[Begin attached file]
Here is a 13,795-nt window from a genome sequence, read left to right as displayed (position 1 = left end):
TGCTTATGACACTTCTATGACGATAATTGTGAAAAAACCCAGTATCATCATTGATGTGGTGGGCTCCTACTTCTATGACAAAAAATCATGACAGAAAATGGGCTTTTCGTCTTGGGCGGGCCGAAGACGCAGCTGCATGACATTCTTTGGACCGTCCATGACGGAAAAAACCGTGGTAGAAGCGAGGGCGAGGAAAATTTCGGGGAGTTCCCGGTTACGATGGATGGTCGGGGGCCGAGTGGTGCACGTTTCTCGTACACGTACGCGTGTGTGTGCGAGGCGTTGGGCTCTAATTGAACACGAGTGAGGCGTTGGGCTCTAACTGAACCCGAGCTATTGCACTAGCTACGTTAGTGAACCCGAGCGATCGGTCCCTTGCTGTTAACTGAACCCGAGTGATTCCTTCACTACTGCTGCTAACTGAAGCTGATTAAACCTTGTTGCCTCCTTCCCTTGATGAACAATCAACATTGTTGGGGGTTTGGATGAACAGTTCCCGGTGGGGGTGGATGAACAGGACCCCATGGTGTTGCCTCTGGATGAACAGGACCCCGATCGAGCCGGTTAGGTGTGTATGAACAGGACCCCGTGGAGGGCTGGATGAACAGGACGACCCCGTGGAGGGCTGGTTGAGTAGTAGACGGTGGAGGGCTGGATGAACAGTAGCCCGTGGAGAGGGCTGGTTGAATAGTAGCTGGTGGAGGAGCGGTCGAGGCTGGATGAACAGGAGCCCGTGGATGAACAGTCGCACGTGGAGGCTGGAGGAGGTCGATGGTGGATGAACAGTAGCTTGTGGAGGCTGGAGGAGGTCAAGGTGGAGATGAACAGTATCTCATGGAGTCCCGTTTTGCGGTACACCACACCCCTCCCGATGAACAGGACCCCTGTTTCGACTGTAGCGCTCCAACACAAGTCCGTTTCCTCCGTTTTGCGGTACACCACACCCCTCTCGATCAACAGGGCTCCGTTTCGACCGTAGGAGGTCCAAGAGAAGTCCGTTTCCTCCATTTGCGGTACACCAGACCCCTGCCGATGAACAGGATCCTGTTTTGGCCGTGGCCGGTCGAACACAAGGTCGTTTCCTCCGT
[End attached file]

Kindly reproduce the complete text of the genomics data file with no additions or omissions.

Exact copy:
Here is a 13,795-nt window from a genome sequence, read left to right as displayed (position 1 = left end):
TGCTTATGACACTTCTATGACGATAATTGTGAAAAAACCCAGTATCATCATTGATGTGGTGGGCTCCTACTTCTATGACAAAAAATCATGACAGAAAATGGGCTTTTCGTCTTGGGCGGGCCGAAGACGCAGCTGCATGACATTCTTTGGACCGTCCATGACGGAAAAAACCGTGGTAGAAGCGAGGGCGAGGAAAATTTCGGGGAGTTCCCGGTTACGATGGATGGTCGGGGGCCGAGTGGTGCACGTTTCTCGTACACGTACGCGTGTGTGTGCGAGGCGTTGGGCTCTAATTGAACACGAGTGAGGCGTTGGGCTCTAACTGAACCCGAGCTATTGCACTAGCTACGTTAGTGAACCCGAGCGATCGGTCCCTTGCTGTTAACTGAACCCGAGTGATTCCTTCACTACTGCTGCTAACTGAAGCTGATTAAACCTTGTTGCCTCCTTCCCTTGATGAACAATCAACATTGTTGGGGGTTTGGATGAACAGTTCCCGGTGGGGGTGGATGAACAGGACCCCATGGTGTTGCCTCTGGATGAACAGGACCCCGATCGAGCCGGTTAGGTGTGTATGAACAGGACCCCGTGGAGGGCTGGATGAACAGGACGACCCCGTGGAGGGCTGGTTGAGTAGTAGACGGTGGAGGGCTGGATGAACAGTAGCCCGTGGAGAGGGCTGGTTGAATAGTAGCTGGTGGAGGAGCGGTCGAGGCTGGATGAACAGGAGCCCGTGGATGAACAGTCGCACGTGGAGGCTGGAGGAGGTCGATGGTGGATGAACAGTAGCTTGTGGAGGCTGGAGGAGGTCAAGGTGGAGATGAACAGTATCTCATGGAGTCCCGTTTTGCGGTACACCACACCCCTCCCGATGAACAGGACCCCTGTTTCGACTGTAGCGCTCCAACACAAGTCCGTTTCCTCCGTTTTGCGGTACACCACACCCCTCTCGATCAACAGGGCTCCGTTTCGACCGTAGGAGGTCCAAGAGAAGTCCGTTTCCTCCATTTGCGGTACACCAGACCCCTGCCGATGAACAGGATCCTGTTTTGGCCGTGGCCGGTCGAACACAAGGTCGTTTCCTCCGT